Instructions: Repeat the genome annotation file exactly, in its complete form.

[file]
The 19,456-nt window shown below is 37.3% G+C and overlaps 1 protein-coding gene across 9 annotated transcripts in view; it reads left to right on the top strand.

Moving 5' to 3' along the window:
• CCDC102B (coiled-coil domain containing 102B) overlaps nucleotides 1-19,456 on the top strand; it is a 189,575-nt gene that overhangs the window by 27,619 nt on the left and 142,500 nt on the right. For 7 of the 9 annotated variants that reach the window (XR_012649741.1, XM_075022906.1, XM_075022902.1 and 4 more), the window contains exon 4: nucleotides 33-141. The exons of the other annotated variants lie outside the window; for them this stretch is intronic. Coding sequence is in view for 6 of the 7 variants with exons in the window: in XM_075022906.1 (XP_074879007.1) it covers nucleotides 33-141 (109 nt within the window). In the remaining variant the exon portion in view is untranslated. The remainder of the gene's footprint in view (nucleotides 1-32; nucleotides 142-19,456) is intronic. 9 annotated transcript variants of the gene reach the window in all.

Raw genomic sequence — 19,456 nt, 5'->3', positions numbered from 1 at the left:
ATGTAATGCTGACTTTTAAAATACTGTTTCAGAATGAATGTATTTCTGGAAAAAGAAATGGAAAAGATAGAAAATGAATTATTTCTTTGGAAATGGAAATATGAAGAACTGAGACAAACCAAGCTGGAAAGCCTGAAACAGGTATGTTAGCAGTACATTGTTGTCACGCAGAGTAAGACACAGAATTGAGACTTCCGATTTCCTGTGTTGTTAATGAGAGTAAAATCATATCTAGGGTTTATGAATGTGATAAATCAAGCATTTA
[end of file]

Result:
The 19,456-nt window shown below is 37.3% G+C and overlaps 1 protein-coding gene across 9 annotated transcripts in view; it reads left to right on the top strand.

Moving 5' to 3' along the window:
• CCDC102B (coiled-coil domain containing 102B) overlaps nucleotides 1-19,456 on the top strand; it is a 189,575-nt gene that overhangs the window by 27,619 nt on the left and 142,500 nt on the right. For 7 of the 9 annotated variants that reach the window (XR_012649741.1, XM_075022906.1, XM_075022902.1 and 4 more), the window contains exon 4: nucleotides 33-141. The exons of the other annotated variants lie outside the window; for them this stretch is intronic. Coding sequence is in view for 6 of the 7 variants with exons in the window: in XM_075022906.1 (XP_074879007.1) it covers nucleotides 33-141 (109 nt within the window). In the remaining variant the exon portion in view is untranslated. The remainder of the gene's footprint in view (nucleotides 1-32; nucleotides 142-19,456) is intronic. 9 annotated transcript variants of the gene reach the window in all.

Raw genomic sequence — 19,456 nt, 5'->3', positions numbered from 1 at the left:
ATGTAATGCTGACTTTTAAAATACTGTTTCAGAATGAATGTATTTCTGGAAAAAGAAATGGAAAAGATAGAAAATGAATTATTTCTTTGGAAATGGAAATATGAAGAACTGAGACAAACCAAGCTGGAAAGCCTGAAACAGGTATGTTAGCAGTACATTGTTGTCACGCAGAGTAAGACACAGAATTGAGACTTCCGATTTCCTGTGTTGTTAATGAGAGTAAAATCATATCTAGGGTTTATGAATGTGATAAATCAAGCATTTA